You’ve been there, you know what I’m talking about; your special someone just will not open up and tell you why they appear not to be themselves—so you think. This is a hugely difficult dynamic. You ask yourself, “Do I push for answers, or just keep quiet?”
Is it Real?
How do you know if there really is a problem? It seems as such; their behavior has changed just slightly. They’re just not quite as attentive as usual. Sure, it could be you, or it could be something that has absolutely nothing to do with you. How do you know? Just how pushy should you be in attempting to discover if there really is an issue?
Living in Oblivion
For years, I have used a cartoon in my seminars to make the point of male cluelessness. Visualize the picture; upon entering the house, still at the front door, a spear hits the door inches from his head. The caption reads, “Although he thought their argument had been settled at breakfast, Jim sensed that Sally had some unresolved issues.” So the challenge becomes living one’s life, skating on thin ice—ice that is really a continuum that stretches between oblivious and aggressive. The fact is…you are going to fall on that hard ice once in a while.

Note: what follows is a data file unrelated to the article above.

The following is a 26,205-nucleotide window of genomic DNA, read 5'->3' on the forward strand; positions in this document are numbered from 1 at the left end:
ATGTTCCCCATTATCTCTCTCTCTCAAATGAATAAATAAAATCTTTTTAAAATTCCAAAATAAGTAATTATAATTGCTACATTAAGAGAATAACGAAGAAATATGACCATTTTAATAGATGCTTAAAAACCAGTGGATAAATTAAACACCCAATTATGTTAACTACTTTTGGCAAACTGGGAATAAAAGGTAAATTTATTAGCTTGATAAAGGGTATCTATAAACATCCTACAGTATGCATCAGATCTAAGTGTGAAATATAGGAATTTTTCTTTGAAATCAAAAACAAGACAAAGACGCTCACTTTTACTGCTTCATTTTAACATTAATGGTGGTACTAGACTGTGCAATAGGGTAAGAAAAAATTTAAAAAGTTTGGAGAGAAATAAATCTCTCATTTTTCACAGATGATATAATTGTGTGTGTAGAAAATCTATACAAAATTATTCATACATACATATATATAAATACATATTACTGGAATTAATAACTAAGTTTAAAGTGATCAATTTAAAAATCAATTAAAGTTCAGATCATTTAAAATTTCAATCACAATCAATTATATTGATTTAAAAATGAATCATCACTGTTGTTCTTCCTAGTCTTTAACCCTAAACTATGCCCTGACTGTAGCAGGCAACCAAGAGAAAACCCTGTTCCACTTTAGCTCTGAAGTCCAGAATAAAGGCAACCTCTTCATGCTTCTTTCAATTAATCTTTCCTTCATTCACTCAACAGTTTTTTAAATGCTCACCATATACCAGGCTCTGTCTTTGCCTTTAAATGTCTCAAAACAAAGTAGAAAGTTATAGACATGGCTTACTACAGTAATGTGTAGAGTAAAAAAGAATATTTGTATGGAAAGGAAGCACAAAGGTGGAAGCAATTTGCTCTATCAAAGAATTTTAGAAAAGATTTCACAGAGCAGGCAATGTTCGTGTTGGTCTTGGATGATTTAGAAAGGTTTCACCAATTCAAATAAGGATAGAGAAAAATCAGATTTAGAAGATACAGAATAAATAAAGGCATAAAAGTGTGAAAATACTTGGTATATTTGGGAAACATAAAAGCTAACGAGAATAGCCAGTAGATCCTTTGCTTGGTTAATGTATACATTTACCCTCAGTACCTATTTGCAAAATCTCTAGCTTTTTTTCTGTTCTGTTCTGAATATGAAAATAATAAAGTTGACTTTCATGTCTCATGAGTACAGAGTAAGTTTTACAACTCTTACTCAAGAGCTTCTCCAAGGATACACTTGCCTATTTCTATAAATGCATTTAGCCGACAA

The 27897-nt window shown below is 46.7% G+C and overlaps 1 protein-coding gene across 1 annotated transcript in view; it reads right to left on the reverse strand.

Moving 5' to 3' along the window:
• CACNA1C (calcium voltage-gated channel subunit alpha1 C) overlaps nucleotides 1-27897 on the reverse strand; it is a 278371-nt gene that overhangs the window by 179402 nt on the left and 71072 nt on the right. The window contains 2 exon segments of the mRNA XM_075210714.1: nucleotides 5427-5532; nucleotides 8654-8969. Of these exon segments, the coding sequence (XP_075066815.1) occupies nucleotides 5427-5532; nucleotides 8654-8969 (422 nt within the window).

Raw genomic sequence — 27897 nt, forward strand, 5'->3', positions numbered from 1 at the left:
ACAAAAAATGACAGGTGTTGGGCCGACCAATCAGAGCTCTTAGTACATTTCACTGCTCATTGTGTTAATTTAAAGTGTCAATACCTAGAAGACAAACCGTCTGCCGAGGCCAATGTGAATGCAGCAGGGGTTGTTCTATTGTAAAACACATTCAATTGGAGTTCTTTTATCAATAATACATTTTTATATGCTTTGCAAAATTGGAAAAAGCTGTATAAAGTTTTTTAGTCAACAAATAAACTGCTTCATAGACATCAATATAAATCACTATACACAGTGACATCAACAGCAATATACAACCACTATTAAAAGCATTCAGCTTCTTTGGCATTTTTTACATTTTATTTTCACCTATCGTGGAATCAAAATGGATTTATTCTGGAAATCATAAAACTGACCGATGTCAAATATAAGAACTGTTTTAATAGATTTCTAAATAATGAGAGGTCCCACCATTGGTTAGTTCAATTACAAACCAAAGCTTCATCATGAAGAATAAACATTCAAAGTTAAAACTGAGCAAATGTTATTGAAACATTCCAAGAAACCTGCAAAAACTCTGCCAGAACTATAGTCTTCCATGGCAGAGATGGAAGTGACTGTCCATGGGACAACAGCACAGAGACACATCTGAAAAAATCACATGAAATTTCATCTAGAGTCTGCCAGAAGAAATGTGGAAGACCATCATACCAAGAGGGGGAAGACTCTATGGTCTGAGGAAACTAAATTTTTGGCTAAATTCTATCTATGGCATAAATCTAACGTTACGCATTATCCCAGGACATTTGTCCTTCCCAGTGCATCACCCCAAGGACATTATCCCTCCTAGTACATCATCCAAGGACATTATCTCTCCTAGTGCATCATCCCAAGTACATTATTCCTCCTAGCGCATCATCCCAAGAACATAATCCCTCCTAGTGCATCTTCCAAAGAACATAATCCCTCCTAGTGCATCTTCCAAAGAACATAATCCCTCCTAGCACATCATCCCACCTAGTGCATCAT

It’s Not Easy
To illustrate how difficult this dynamic really is—I’ve been married for 35 years to the same woman, and I frequently still get it wrong. Sometimes I’m oblivious when I should be attentive and then other times I’m pushy when I should let things be. But, there is hope in communication; keep talking. Through sympathy, empathy, and compassion in conversation, you have your best chance of determining if it was you that screwed up or if your partner is simply dealing with some stuff that does not concern you.
The truth will set you free, if your partner will just share it with you. First, in human relationships, I believe it is better to ask too may questions as opposed to not enough. With that said, it is also prudent not to be a pain in the neck. Yet, if we take a lesson from children, when they want something they are relentless in asking. Blending both ideas; be gentle but keep the communication going. Keep seeking answers, and do it from different perspectives. Do not keep asking the same question, but shift how you ask to broach the subject through different windows.
Let’s take a lesson from my old boss. In the mid-1970s, I was in outside sales and worked for a gentleman by the name of Ray Kahn. He told me, numerous times, if you make a mistake and lose an account, no problem. However, if you lose an account because you were not paying attention—I don’t need you. I witnessed Ray firing a salesman, Mike, for losing a major account because he was simply not paying attention. Whatever you do, don’t lose your partner in life because you were asleep at the wheel.
Ed is the Founder and CEO of the 501(c)(3) non-profit public charity, Cigar PEG Philanthropy through Fun, and president at Rigsbee Research which conducts qualitative member ROI research and consulting for associations and societies. He has been called “the dynamite that broke up our log jam” by association executives—rarely politically correct and almost always provocative—and from a dozen years as a United States Soccer Federation referee, Ed calls it the way he sees it. Exceptional resources at www.rigsbee.com.
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